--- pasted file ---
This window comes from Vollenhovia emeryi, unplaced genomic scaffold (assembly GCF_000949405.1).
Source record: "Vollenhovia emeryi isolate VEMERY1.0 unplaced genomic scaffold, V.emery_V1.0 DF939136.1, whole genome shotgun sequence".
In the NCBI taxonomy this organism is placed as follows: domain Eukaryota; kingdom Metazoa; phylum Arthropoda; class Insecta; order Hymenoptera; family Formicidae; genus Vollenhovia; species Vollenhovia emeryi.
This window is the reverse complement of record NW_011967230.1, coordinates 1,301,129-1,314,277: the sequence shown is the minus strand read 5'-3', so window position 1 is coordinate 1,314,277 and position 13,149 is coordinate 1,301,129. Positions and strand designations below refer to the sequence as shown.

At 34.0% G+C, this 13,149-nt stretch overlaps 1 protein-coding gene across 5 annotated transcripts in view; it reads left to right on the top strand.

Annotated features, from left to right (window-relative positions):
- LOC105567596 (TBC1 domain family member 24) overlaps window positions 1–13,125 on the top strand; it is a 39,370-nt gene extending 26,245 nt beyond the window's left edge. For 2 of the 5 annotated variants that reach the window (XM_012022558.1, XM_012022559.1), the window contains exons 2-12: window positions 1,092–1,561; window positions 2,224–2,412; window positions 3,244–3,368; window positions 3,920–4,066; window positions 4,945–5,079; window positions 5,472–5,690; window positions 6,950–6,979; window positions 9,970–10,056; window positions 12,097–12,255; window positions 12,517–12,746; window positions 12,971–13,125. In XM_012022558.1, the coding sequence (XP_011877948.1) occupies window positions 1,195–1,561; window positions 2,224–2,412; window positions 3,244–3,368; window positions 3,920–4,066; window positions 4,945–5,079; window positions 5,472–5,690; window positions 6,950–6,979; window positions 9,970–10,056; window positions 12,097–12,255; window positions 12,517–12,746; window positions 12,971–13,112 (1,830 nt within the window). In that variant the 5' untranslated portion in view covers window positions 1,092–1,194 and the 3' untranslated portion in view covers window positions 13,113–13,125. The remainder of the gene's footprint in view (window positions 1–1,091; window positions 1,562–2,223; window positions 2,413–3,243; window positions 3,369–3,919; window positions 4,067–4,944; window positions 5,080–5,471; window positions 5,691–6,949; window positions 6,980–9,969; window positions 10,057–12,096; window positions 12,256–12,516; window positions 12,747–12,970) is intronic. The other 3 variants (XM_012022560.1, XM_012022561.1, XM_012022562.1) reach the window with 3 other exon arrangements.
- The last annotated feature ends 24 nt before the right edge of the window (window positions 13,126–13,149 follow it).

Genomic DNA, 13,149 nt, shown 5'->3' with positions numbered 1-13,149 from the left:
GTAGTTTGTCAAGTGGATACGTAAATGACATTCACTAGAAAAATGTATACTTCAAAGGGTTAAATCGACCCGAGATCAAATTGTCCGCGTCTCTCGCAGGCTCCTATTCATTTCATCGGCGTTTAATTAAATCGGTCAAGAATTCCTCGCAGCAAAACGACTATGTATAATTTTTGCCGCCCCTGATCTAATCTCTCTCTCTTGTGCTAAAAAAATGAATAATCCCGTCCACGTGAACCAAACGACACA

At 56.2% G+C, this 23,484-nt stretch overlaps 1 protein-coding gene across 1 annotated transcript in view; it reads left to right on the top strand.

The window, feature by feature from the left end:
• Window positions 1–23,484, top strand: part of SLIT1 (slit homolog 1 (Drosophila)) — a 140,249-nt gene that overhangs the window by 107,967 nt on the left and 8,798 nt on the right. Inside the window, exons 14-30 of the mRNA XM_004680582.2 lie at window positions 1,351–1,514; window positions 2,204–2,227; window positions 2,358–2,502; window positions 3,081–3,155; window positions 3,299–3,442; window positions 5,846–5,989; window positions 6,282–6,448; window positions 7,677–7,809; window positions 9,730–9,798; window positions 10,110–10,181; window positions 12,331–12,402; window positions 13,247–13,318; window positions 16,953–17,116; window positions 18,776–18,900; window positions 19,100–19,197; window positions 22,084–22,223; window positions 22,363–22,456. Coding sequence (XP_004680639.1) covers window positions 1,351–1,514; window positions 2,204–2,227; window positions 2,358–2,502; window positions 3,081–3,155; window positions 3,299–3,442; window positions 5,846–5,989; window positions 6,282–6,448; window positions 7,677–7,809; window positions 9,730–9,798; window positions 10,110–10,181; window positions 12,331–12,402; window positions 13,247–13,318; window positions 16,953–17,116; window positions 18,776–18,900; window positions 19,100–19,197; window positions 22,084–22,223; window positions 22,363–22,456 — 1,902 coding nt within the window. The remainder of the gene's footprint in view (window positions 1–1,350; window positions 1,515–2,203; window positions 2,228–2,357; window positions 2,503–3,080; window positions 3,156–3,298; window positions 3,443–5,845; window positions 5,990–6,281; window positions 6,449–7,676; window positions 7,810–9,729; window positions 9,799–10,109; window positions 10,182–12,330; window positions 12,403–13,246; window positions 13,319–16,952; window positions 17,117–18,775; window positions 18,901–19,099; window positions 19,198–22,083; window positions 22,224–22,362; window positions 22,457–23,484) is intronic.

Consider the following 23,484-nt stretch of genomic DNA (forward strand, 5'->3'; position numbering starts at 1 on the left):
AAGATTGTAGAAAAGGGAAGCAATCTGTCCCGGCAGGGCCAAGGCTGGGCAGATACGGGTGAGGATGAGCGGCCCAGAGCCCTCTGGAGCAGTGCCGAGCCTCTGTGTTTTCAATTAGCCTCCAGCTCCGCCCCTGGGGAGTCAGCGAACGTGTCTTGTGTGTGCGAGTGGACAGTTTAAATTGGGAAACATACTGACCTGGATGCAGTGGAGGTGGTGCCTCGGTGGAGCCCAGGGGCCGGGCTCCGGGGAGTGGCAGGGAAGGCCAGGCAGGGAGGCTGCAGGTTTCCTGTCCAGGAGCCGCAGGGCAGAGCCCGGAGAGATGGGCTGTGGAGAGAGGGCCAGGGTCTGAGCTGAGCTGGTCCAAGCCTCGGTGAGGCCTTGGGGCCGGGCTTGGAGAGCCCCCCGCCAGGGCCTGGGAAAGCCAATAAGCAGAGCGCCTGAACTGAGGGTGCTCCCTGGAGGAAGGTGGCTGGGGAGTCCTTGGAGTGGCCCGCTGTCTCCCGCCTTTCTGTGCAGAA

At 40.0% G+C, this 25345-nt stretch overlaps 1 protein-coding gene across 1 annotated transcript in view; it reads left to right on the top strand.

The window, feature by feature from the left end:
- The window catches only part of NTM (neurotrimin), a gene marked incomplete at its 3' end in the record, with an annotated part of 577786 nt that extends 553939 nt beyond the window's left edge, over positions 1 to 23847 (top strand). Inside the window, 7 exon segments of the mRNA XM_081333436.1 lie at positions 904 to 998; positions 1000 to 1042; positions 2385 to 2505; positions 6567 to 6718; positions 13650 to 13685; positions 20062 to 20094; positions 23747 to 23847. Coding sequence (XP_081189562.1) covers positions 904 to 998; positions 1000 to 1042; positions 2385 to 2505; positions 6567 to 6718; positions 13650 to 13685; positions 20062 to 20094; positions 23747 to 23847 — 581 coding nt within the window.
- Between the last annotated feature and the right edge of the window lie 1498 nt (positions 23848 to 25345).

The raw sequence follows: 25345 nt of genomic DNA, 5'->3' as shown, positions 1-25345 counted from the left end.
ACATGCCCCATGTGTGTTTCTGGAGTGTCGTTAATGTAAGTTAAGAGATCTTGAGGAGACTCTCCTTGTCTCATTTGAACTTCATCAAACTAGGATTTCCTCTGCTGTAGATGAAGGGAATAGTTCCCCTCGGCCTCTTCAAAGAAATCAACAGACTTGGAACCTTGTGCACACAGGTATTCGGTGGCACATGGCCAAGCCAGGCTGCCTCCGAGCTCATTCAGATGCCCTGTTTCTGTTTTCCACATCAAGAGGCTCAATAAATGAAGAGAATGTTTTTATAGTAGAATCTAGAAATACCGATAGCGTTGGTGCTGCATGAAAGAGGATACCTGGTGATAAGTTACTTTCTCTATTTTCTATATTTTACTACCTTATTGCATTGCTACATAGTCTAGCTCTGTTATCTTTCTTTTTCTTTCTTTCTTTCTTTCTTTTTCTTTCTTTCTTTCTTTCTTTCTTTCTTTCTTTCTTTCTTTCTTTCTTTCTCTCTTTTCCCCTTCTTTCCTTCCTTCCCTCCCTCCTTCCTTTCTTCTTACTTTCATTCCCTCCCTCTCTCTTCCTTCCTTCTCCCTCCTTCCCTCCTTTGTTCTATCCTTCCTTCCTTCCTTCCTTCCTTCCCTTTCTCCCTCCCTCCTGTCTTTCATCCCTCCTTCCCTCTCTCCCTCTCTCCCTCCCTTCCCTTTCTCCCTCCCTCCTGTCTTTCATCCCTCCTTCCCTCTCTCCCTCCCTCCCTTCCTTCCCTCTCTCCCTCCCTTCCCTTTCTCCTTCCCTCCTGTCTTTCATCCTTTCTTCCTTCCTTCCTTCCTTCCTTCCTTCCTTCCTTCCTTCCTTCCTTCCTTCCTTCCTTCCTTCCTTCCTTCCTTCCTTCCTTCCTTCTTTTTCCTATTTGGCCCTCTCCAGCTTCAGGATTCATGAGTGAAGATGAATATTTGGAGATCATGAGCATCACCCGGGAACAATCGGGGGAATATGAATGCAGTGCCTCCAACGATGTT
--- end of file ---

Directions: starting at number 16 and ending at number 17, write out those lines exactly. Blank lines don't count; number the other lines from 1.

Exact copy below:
At 40.0% G+C, this 25345-nt stretch overlaps 1 protein-coding gene across 1 annotated transcript in view; it reads left to right on the top strand.

The window, feature by feature from the left end: